Lytham St. Annes, England – No one wants be that guy.
"The best player to never win a major."
Phil Mickelson carried the burden for years. So did Davis Love III and Sergio Garcia, who's fallen down the ladder so ferociously, he probably doesn't belong in the conversation anymore.
That title probably belongs to Lee Westwood at the moment. (Doesn't look like he'll shed it at Royal Lytham thanks to a 3-over 73 in easy conditions Thursday morning.)
Luke Donald has to have a piece of that crown. He's the No. 1 player in the world, but is six shots back after round one.
Adam Scott is another candidate for the moniker. He just turned 32 and has yet to break through in a major. He hasn't started contending really until last year's Masters.
But now he's the 18-hole leader of the Open Championship and no one is more aware of what lacks in his career.
"I haven't achieved my goal of winning major championships," Scott said. "That's what I dreamt of as a kid and that's what I made as goals when I turned pro and what I thought about when I turned pro.
"I guess I haven't achieved that."
Here's what other players were saying after the first round of the Open Championship:
- PAUL LAWRIE, the 1999 Open Champion, who is tied for second, on an interesting exchange he had on Thursday when Matt Kuchar, playing in the group behind, wandered into the sixth fairway when Lawrie was about to drive: "I'd had my practice swing and was getting ready to hit and then someone said 'Kuchar's there' and he was walking across. It can happen as we are in our own world sometimes but it was quite funny when he put his hands up."
- ZACH JOHNSON, last week's John Deere Classic winner, whose opening-round 65 put him in good position to become the first player since Lee Trevino in 1971 to win the PGA Tour event the week before the Open, then hoist the Claret Jug, on what worked Thursday: "I just kept the golf course in front of me and hit some solid shots. Benign conditions like that, you have to take advantage and fortunately I made a few putts."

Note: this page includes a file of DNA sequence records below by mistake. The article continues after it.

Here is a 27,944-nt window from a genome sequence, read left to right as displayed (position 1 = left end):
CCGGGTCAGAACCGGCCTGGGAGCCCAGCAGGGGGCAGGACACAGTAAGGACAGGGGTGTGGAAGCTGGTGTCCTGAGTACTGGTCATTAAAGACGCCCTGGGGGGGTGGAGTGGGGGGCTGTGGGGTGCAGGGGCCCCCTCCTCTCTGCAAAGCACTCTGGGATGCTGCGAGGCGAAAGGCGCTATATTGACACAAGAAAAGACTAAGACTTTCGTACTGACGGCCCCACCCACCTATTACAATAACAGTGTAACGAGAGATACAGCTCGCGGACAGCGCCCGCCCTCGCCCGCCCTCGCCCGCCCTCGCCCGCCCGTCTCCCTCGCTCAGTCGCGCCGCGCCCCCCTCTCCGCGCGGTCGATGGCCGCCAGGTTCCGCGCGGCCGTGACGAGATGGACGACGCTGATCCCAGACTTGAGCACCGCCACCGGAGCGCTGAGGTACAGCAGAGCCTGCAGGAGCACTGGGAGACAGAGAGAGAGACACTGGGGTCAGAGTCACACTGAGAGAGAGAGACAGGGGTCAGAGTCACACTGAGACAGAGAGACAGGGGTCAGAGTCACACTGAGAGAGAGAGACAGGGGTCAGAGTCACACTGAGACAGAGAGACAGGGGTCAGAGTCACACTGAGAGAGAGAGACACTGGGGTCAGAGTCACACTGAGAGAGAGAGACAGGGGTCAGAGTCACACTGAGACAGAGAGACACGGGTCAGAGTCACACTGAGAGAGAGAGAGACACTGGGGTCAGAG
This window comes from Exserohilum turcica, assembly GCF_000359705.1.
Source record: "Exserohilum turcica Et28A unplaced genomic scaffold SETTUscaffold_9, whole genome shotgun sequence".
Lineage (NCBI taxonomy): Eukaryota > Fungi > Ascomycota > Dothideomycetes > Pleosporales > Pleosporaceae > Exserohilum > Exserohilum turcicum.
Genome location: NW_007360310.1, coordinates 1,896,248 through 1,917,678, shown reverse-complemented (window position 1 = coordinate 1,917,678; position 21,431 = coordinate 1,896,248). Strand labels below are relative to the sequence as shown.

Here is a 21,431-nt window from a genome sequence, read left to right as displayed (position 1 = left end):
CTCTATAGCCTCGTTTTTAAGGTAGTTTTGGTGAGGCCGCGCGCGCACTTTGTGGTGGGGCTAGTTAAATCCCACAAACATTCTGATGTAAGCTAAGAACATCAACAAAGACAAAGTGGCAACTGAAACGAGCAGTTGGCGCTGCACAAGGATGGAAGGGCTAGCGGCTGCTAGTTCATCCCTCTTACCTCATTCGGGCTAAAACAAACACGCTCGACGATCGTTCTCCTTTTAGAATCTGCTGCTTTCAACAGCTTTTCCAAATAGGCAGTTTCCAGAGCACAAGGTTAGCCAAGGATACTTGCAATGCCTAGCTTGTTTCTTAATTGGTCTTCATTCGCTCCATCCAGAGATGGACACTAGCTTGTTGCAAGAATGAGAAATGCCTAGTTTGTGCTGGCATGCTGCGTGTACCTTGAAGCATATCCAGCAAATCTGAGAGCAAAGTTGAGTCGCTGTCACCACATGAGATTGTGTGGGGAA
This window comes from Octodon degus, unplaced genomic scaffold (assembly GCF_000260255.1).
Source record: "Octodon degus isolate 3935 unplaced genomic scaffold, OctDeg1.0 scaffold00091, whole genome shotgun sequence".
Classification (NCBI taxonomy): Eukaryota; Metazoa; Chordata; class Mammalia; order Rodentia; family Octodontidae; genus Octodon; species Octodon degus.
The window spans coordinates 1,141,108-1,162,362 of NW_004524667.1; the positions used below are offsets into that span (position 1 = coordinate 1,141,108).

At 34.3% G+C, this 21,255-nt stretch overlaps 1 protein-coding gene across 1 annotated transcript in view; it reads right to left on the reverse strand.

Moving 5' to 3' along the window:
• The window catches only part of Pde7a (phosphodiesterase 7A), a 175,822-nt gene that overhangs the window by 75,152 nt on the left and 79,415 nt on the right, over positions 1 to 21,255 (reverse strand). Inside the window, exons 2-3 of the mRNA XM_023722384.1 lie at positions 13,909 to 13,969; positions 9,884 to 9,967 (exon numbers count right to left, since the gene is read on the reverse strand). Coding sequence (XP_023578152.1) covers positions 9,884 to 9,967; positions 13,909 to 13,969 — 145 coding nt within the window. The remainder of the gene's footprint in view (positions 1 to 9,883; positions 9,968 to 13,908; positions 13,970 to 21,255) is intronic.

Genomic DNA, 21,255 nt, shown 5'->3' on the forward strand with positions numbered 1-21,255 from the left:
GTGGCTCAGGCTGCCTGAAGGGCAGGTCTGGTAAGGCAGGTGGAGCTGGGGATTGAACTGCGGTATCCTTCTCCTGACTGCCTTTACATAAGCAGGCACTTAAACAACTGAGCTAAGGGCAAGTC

- NICOLAS COLSAERTS, who fired the lowest round of the later groups on Thursday with his 5-under 65, on his round: "I kept hitting very good shots in succession early on, so really got the momentum of the round going. Didn't really hit any bad shots today."
- TIGER WOODS, a three-time winner of this event, who had a 3-under 67 on Thursday, on the difference the benign weather conditions Thursday brought to the opening round: "It's just a question of selecting the right club to get there. I played practice rounds on Sunday, Monday, Tuesday and they were completely different clubs based on the winds."
- GRAEME MCDOWELL, the 2010 U.S. Open winner and runner-up this year, on his feelings about his swing and his position after his 67: "I've got a little bit of work to do on my full swing, I wasn't really 100 percent in control of it today, but we'll be ready for tomorrow. There's no reason why I shouldn't challenge."
- BUBBA WATSON, the reigning Masters champion, who had a 67 on Thursday, on his chances in big events: "When I'm on my game, I can compete with the best. Now I know going forward, I have a chance to win again. I have a chance to compete every Sunday, so that's my goal, just keep doing that."
- ERNIE ELS, the 2002 British Open winner, who has two top-3 finishes at the last two Opens at Royal Lytham, on the pressure attached to the first round, when he shot a 67: "It's a big day today, a little tight because it's such a big day. I feel good this week. I feel my ball-striking is as good it's been for quite some time. My putting has really come around."
- RORY MCILROY, the world No. 2 who shot a 3-under 67 in afternoon, on the advantages of watching the golf before he went out: "You turn on the TV and you see guys are going under par. You don't know what to think whether you should turn it off and just not watch. I like it. It gives you a good sense where the pins are. It helps me a little bit when I can see what the guys in the morning can do."
- LUKE DONALD, the world No. 1, on overcoming the negative thoughts that creep into his mind during majors: "I think everyone has them. It's just about controlling it, realizing that you can set your own mind-set and go with whatever want to think about."